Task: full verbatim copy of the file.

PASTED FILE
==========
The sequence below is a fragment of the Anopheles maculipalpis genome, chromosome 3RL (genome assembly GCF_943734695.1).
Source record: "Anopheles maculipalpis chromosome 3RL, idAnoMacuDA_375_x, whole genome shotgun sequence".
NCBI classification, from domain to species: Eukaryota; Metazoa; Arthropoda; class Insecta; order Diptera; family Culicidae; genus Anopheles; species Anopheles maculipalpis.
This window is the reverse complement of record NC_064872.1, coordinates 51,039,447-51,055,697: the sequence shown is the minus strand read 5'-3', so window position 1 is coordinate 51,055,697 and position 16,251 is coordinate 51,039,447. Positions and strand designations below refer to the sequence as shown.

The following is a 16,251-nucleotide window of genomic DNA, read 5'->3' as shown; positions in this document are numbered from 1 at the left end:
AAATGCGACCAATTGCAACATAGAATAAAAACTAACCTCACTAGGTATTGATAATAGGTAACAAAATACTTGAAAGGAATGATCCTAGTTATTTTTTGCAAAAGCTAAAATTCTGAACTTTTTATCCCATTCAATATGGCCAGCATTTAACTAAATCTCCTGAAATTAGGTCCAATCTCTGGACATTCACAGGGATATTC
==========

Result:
The sequence below is a fragment of the Anopheles maculipalpis genome, chromosome 3RL (genome assembly GCF_943734695.1).
Source record: "Anopheles maculipalpis chromosome 3RL, idAnoMacuDA_375_x, whole genome shotgun sequence".
NCBI classification, from domain to species: Eukaryota; Metazoa; Arthropoda; class Insecta; order Diptera; family Culicidae; genus Anopheles; species Anopheles maculipalpis.
This window is the reverse complement of record NC_064872.1, coordinates 51,039,447-51,055,697: the sequence shown is the minus strand read 5'-3', so window position 1 is coordinate 51,055,697 and position 16,251 is coordinate 51,039,447. Positions and strand designations below refer to the sequence as shown.

The following is a 16,251-nucleotide window of genomic DNA, read 5'->3' as shown; positions in this document are numbered from 1 at the left end:
AAATGCGACCAATTGCAACATAGAATAAAAACTAACCTCACTAGGTATTGATAATAGGTAACAAAATACTTGAAAGGAATGATCCTAGTTATTTTTTGCAAAAGCTAAAATTCTGAACTTTTTATCCCATTCAATATGGCCAGCATTTAACTAAATCTCCTGAAATTAGGTCCAATCTCTGGACATTCACAGGGATATTC